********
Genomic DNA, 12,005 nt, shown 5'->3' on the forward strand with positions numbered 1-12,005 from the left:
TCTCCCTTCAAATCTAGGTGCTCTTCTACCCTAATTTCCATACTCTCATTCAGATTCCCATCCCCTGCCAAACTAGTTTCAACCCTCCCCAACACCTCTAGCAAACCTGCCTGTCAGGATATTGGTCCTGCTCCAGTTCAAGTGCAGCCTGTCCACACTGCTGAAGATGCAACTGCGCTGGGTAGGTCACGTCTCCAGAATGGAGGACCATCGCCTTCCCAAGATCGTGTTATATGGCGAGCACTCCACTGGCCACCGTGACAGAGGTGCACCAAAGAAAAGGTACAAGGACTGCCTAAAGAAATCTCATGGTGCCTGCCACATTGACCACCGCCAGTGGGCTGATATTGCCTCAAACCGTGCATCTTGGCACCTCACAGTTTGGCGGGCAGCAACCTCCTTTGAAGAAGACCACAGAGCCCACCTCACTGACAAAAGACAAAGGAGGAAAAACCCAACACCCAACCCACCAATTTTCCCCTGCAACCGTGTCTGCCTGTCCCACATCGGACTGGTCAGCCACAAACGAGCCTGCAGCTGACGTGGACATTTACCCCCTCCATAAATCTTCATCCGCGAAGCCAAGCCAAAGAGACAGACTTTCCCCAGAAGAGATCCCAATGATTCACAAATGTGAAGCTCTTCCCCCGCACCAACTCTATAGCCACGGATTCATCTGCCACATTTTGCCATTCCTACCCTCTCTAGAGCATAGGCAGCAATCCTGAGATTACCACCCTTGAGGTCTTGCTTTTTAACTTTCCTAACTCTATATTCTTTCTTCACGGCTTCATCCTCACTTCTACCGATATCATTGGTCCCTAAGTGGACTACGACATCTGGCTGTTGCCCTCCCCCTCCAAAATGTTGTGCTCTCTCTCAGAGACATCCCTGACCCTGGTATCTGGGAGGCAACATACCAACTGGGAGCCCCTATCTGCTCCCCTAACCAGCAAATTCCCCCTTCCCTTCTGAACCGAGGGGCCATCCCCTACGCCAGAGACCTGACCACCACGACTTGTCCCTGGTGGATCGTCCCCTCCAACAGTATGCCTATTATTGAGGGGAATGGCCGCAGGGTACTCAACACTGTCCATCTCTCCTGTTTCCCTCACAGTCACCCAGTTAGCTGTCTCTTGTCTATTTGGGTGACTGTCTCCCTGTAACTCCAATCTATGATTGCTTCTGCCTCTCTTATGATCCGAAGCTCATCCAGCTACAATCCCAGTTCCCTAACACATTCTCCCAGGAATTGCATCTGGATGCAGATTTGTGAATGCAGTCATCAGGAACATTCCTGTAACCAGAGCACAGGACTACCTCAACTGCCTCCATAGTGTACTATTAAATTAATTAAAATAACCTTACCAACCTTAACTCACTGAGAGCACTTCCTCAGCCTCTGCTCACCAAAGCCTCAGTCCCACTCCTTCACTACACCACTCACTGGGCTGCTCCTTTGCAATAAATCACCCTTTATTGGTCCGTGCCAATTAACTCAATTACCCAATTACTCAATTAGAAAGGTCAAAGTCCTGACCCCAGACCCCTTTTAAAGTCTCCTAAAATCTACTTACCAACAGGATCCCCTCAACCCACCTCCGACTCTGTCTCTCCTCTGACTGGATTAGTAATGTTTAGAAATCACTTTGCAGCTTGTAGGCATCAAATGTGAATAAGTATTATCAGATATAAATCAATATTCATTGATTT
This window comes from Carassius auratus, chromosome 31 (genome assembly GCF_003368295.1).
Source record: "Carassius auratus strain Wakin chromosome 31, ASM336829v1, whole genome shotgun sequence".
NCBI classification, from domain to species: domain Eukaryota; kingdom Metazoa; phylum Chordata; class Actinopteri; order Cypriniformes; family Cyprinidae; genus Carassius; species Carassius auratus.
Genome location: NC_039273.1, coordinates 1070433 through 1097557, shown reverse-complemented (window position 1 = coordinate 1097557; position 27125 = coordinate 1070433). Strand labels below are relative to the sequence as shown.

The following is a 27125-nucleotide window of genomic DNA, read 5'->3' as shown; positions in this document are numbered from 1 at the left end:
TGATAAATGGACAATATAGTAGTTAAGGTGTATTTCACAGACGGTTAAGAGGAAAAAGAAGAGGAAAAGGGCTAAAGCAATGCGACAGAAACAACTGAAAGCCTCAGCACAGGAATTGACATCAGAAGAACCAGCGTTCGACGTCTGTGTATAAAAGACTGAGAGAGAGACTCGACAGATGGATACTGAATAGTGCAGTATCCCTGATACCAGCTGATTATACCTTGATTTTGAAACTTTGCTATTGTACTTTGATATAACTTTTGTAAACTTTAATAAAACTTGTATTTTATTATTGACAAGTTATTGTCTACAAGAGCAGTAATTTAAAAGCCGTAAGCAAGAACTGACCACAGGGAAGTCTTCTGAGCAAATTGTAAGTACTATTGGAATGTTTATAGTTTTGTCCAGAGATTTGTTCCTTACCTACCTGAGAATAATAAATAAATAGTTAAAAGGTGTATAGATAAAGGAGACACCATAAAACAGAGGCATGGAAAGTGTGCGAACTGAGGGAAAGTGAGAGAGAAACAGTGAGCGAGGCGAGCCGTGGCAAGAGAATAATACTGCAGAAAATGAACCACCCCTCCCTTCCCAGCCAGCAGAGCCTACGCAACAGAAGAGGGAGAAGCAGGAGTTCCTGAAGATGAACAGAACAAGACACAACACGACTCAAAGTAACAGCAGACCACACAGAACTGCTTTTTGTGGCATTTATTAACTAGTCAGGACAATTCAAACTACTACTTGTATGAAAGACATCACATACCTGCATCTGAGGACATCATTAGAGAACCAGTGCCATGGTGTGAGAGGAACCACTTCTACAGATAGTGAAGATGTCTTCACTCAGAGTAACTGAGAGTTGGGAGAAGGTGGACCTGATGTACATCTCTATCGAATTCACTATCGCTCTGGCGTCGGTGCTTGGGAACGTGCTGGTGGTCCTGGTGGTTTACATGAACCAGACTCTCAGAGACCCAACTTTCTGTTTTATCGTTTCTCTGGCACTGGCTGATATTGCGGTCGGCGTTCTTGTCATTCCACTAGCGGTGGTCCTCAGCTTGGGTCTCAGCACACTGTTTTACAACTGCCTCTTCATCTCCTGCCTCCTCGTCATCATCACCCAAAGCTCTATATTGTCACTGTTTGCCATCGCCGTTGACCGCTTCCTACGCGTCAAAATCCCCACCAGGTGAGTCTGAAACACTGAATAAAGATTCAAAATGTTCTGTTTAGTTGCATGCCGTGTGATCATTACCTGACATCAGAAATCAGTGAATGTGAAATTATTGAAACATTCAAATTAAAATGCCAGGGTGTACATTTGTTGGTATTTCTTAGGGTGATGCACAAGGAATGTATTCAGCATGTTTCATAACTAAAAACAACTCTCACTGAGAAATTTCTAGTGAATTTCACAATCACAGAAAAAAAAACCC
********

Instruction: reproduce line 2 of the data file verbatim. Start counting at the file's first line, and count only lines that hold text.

TCTCCCTTCAAATCTAGGTGCTCTTCTACCCTAATTTCCATACTCTCATTCAGATTCCCATCCCCTGCCAAACTAGTTTCAACCCTCCCCAACACCTCTAGCAAACCTGCCTGTCAGGATATTGGTCCTGCTCCAGTTCAAGTGCAGCCTGTCCACACTGCTGAAGATGCAACTGCGCTGGGTAGGTCACGTCTCCAGAATGGAGGACCATCGCCTTCCCAAGATCGTGTTATATGGCGAGCACTCCACTGGCCACCGTGACAGAGGTGCACCAAAGAAAAGGTACAAGGACTGCCTAAAGAAATCTCATGGTGCCTGCCACATTGACCACCGCCAGTGGGCTGATATTGCCTCAAACCGTGCATCTTGGCACCTCACAGTTTGGCGGGCAGCAACCTCCTTTGAAGAAGACCACAGAGCCCACCTCACTGACAAAAGACAAAGGAGGAAAAACCCAACACCCAACCCACCAATTTTCCCCTGCAACCGTGTCTGCCTGTCCCACATCGGACTGGTCAGCCACAAACGAGCCTGCAGCTGACGTGGACATTTACCCCCTCCATAAATCTTCATCCGCGAAGCCAAGCCAAAGAGACAGACTTTCCCCAGAAGAGATCCCAATGATTCACAAATGTGAAGCTCTTCCCCCGCACCAACTCTATAGCCACGGATTCATCTGCCACATTTTGCCATTCCTACCCTCTCTAGAGCATAGGCAGCAATCCTGAGATTACCACCCTTGAGGTCTTGCTTTTTAACTTTCCTAACTCTATATTCTTTCTTCACGGCTTCATCCTCACTTCTACCGATATCATTGGTCCCTAAGTGGACTACGACATCTGGCTGTTGCCCTCCCCCTCCAAAATGTTGTGCTCTCTCTCAGAGACATCCCTGACCCTGGTATCTGGGAGGCAACATACCAACTGGGAGCCCCTATCTGCTCCCCTAACCAGCAAATTCCCCCTTCCCTTCTGAACCGAGGGGCCATCCCCTACGCCAGAGACCTGACCACCACGACTTGTCCCTGGTGGATCGTCCCCTCCAACAGTATGCCTATTATTGAGGGGAATGGCCGCAGGGTACTCAACACTGTCCATCTCTCCTGTTTCCCTCACAGTCACCCAGTTAGCTGTCTCTTGTCTATTTGGGTGACTGTCTCCCTGTAACTCCAATCTATGATTGCTTCTGCCTCTCTTATGATCCGAAGCTCATCCAGCTACAATCCCAGTTCCCTAACACATTCTCCCAGGAATTGCATCTGGATGCAGATTTGTGAATGCAGTCATCAGGAACATTCCTGTAACCAGAGCACAGGACTACCTCAACTGCCTCCATAGTGTACTATTAAATTAATTAAAATAACCTTACCAACCTTAACTCACTGAGAGCACTTCCTCAGCCTCTGCTCACCAAAGCCTCAGTCCCACTCCTTCACTACACCACTCACTGGGCTGCTCCTTTGCAATAAATCACCCTTTATTGGTCCGTGCCAATTAACTCAATTACCCAATTACTCAATTAGAAAGGTCAAAGTCCTGACCCCAGACCCCTTTTAAAGTCTCCTAAAATCTACTTACCAACAGGATCCCCTCAACCCACCTCCGACTCTGTCTCTCCTCTGACTGGATTAGTAATGTTTAGAAATCACTTTGCAGCTTGTAGGCATCAAATGTGAATAAGTATTATCAGATATAAATCAATATTCATTGATTT